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Title: Synthesizing Lenses
Authors: Miltner, Anders
Advisors: Walker, David
Contributors: Computer Science Department
Keywords: Bidirectional Programming
Program Synthesis
Subjects: Computer science
Issue Date: 2020
Publisher: Princeton, NJ : Princeton University
Abstract: Lenses are bidirectional functions that satisfy a set of "round-tripping laws." Lenses arise in a number of domains, and can implement serializer/deserializer pairs, parser/pretty printer pairs, and incremental data structure transformers. Domain-specific languages like Boomerang, Augeas, GRoundTram, BiFluX, BiYacc, Brul, BiGUL, and HOBiT allow programmers to write both transformations with a single program, and guarantee the transformations satisfy the round-tripping laws. However, writing in domain-specific lens languages can be hard, requiring the user to reason about fiddly details of the transformations, often within the context of a complex type system. In this work we introduce Optician, which provides an alternative method of developing lenses -- synthesis. We develop a synthesis engine for Boomerang, a lens language for string transformations. Pairs of regular expressions serve as types for Boomerang lenses, which transform strings between the languages of those regular expressions. Instead of manually writing Boomerang lenses, programmers merely need to provide the type of the desired lens and a set of input/output examples describing the lens's behavior. Optician will then synthesize a lens between the provided types that exhibits the demonstrated behavior. We demonstrate how to synthesize three classes of lenses: bijective lenses, quotient lenses, and symmetric lenses. Bijective lenses encode bijections, quotient lenses encode bijections modulo an equivalence relation, and symmetric lenses encode bidirectional transformations that may discard information when going from one format to another. We define a synthesizer that involves two cooperating procedures. One procedure proposes a candidate space of lenses, the second procedure searches through that space. To synthesize quotient lenses, regular expressions are augmented with equivalence information, and the synthesizer generates lenses that translate between the representative elements of the equivalence classes. To synthesize symmetric lenses, regular expressions are augmented with probability distributions, and the synthesis algorithm aims to avoid information loss. We evaluate Optician from a variety of benchmarks taken from the lens and synthesis literature, and find that we are able to synthesize all the lenses in our benchmark suite. We have integrated Optician into the Boomerang codebase, enabling users to either synthesize their lenses or write them by hand.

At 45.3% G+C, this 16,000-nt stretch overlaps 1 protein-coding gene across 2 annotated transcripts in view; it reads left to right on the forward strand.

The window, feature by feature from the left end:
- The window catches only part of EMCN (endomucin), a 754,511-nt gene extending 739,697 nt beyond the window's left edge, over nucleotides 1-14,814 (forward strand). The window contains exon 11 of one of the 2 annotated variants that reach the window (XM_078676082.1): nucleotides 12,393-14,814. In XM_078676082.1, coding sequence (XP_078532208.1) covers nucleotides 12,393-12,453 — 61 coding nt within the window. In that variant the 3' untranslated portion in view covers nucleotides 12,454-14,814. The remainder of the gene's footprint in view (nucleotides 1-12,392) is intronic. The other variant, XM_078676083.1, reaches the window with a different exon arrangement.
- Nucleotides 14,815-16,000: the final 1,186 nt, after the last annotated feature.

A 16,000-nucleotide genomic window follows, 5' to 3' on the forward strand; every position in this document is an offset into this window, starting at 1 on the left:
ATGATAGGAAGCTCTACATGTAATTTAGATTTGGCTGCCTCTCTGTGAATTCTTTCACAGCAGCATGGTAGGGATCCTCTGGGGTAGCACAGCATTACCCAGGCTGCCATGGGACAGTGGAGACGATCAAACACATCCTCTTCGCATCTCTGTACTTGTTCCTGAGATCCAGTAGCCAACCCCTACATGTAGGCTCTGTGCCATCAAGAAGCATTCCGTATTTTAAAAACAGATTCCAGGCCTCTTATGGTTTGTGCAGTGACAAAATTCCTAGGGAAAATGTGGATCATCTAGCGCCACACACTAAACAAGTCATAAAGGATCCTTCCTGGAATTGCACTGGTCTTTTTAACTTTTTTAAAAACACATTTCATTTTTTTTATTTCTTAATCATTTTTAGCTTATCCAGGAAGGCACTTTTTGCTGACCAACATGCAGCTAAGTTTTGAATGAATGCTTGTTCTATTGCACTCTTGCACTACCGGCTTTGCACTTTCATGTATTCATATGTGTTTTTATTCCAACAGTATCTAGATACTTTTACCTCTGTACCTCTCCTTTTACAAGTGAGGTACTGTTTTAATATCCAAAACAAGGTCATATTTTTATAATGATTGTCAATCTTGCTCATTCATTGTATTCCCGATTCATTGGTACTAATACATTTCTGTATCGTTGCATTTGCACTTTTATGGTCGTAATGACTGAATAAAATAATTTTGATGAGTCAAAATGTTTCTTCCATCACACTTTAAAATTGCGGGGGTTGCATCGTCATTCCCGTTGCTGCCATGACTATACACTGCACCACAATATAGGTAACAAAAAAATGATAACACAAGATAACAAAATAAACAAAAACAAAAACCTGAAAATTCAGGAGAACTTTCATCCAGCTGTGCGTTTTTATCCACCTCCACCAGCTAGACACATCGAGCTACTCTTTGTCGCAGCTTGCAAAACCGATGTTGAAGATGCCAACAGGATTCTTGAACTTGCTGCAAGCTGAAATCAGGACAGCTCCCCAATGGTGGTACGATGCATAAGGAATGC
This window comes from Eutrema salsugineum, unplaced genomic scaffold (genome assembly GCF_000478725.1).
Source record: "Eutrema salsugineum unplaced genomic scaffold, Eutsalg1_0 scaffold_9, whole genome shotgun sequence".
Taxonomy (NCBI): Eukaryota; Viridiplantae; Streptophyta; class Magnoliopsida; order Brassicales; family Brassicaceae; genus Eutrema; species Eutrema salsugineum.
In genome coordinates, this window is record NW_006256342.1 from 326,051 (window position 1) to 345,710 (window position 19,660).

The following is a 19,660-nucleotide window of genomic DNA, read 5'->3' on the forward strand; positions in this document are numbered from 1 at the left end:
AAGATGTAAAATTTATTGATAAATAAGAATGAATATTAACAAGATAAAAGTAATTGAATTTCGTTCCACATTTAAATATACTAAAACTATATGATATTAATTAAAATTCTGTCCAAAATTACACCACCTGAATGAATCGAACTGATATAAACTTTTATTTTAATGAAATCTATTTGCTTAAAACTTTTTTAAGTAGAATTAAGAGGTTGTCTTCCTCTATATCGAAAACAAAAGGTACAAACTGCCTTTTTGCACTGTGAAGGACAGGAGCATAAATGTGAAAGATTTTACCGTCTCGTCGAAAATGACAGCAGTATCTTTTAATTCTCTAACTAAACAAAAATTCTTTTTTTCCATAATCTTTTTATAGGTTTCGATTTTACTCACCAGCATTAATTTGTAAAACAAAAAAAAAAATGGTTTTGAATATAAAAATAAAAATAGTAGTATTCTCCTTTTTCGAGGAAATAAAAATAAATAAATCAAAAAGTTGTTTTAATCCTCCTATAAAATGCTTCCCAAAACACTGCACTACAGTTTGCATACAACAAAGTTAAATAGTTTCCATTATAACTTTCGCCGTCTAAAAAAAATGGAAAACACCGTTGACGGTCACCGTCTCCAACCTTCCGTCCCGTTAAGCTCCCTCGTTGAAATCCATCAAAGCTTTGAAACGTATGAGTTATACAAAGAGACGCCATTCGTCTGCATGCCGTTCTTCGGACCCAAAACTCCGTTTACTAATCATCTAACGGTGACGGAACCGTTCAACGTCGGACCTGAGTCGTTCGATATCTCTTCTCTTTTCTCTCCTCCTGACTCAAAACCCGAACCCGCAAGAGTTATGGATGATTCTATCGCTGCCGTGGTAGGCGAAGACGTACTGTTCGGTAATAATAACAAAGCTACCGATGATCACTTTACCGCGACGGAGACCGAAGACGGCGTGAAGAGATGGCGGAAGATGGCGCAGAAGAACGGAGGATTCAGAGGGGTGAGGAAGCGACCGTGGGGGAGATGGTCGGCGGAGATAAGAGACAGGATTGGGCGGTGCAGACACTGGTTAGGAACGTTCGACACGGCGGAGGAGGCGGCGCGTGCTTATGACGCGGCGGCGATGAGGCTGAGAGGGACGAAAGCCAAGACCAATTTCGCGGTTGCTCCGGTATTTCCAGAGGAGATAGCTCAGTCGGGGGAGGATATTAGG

Alternate format: The Mudd Manuscript Library retains one bound copy of each dissertation. Search for these copies in the library's main catalog:
Type of Material: Academic dissertations (Ph.D.)
Language: en
Appears in Collections:Computer Science

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